There is no perfect time to get married or have children, but when men follow through with both, it changes their lives forever. Likewise, when men opt out of becoming husbands and fathers, it can send their lives on a similarly specific trajectory.
But life-long bachelors aren’t the video game lovers with a fear of intimacy that movies might have you believe. New research shows that single men lead healthy fulfilling lives that are full of friends, sensitivity, and resilience — something that flies in the face of research that holds up marriage and family as the healthies option for men.
The following studies explain exactly what these eternal uncles are in for.
Single Men are Rich in Friendship
Single men are not a bunch of isolated basement dwellers and are significantly more likely than married men to have several close friends. One in eight men report not having any friends at all (and a lot of these men are married with kids), and yet friendships help people live longer lives, stave off cognitive decline, and increase general well-being. Guy friends are a precious public health commodity single men have covered.
… But Poor in Money
What single men gain in friends, they lose in money, studies show. Men who stay unmarried make anywhere from 10 to 40 percent less than married men. There’s evidence that fathers make up to 21 percent more than men without children, though studies also suggest men with wives and kids work longer hours and put up with more workplace bullshit than single men.
Now, this does not mean marriage and parenthood cause financial success (anecdotally, that sure doesn’t sound right). Indeed, other research argues that men are simply more likely to get married and have kids when their income is already rising. Either way, your unmarried, childless friends are probably making less money than you are.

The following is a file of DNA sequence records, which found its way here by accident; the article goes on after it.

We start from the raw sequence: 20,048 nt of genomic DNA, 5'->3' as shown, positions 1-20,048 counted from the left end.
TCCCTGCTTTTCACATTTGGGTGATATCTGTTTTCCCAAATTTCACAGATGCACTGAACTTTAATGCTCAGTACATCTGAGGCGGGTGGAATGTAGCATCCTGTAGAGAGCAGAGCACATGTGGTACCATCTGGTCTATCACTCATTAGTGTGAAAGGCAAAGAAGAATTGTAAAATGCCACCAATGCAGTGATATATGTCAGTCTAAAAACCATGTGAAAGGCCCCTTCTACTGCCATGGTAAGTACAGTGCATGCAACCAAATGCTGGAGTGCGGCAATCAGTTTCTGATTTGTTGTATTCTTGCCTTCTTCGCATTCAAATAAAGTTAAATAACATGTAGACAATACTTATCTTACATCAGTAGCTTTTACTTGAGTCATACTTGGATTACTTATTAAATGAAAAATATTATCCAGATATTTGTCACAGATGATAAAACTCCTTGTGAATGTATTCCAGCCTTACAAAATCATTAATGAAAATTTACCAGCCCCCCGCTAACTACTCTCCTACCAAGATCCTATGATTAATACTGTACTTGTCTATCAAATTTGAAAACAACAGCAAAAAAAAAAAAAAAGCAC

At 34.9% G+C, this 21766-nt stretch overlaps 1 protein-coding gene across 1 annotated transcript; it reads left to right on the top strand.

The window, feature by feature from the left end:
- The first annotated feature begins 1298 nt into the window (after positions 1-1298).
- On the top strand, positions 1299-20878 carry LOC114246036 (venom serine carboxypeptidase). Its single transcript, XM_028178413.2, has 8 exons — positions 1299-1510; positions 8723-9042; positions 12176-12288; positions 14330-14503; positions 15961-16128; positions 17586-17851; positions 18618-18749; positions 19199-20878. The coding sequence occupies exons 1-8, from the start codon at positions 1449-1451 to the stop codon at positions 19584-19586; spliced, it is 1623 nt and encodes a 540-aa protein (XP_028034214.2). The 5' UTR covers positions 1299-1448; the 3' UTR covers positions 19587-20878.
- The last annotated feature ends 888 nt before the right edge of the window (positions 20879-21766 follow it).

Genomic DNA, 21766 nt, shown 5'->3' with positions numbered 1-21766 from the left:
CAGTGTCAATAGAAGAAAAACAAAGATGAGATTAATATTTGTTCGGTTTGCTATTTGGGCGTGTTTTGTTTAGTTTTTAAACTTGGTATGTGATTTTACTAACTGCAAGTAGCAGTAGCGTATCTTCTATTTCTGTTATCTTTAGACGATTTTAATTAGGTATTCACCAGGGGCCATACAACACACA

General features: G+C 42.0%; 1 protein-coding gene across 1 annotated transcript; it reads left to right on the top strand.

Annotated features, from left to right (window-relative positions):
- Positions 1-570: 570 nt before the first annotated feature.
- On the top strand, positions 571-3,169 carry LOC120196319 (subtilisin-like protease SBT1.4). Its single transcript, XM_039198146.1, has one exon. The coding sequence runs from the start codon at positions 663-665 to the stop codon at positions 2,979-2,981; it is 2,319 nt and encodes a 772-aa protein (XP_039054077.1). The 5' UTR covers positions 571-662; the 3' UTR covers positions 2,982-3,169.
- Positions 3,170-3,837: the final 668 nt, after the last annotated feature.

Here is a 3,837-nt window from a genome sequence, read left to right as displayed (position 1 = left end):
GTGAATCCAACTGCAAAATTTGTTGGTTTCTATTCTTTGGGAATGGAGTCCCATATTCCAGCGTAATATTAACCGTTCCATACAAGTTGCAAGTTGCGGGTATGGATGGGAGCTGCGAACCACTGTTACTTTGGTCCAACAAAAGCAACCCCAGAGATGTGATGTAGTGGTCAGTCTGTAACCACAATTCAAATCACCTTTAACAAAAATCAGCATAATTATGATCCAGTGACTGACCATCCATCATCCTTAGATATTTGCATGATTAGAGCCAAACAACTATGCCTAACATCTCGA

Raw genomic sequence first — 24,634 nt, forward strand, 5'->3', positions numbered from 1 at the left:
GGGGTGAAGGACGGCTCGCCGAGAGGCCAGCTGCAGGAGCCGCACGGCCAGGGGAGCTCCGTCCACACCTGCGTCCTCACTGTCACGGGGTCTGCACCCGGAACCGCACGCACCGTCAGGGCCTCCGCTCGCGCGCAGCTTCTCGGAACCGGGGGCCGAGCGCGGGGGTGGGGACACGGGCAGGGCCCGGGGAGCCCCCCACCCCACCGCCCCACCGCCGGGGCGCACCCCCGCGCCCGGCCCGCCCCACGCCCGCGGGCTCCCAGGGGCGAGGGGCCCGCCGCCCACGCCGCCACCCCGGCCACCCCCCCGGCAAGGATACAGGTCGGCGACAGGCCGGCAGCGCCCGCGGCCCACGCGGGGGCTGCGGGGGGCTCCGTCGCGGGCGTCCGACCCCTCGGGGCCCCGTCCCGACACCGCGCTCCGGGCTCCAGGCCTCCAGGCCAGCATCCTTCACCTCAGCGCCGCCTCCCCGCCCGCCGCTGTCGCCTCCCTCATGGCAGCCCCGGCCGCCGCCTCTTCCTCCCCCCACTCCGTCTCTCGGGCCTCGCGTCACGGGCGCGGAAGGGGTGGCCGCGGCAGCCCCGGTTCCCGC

Single Men Commit More Crimes…
Marriage reduces the likelihood that men will commit crimes, studies suggest, and data indicates that becoming a father quells criminal impulses even further. In societies with a disproportionate number of men who cannot marry or have children, either as a result of polygamy or uneven sex ratios, we tend to see higher crime rates, higher rates of extremism, and more time at war across the board.
…But They Are More Sensitive to Feelings of Judgement and Regret
When men cannot have their own biological children due to fertility problems, they go through a bereavement period and feel a sense of regret, studies show. And when they can’t have children because they can’t find partners they’re more likely to be judged by others, and more likely to lash out.
The perception of being judged for the inability to marry and have kids has stoked the rise of a dangerous group of involuntary celibates or incels, a number of whom have orchestrated mass shootings. Married dads are far less likely to feel disenfranchised, at least in this way.
Being Alone Doesn’t Necessary Mean Being Lonely
The good news for bachelors is that scientists are starting to suspect they’ve underestimated the upsides of being alone. Despite warnings of a loneliness epidemic, people who stay single and don’t have children report deeper connections to friends, parents, and other family members, as well as to their work.
Single people have a heightened sense of self-determination and are more likely to continue growing as people, one study found. Single people also demonstrate more emotional self-sufficiency, especially when it comes to dealing with negative emotions.
…But It Still Isn’t Entirely Clear What It Does Mean for the Individuals
“The preoccupation with the perils of loneliness can obscure the profound benefits of solitude,” Bella DePaulo, a scientist at the University of California, Santa Barbara, told the American Psychological Association.
“It is time for a more accurate portrayal of single people and single life — one that recognizes the real strengths and resilience of people who are single, and what makes their lives so meaningful.”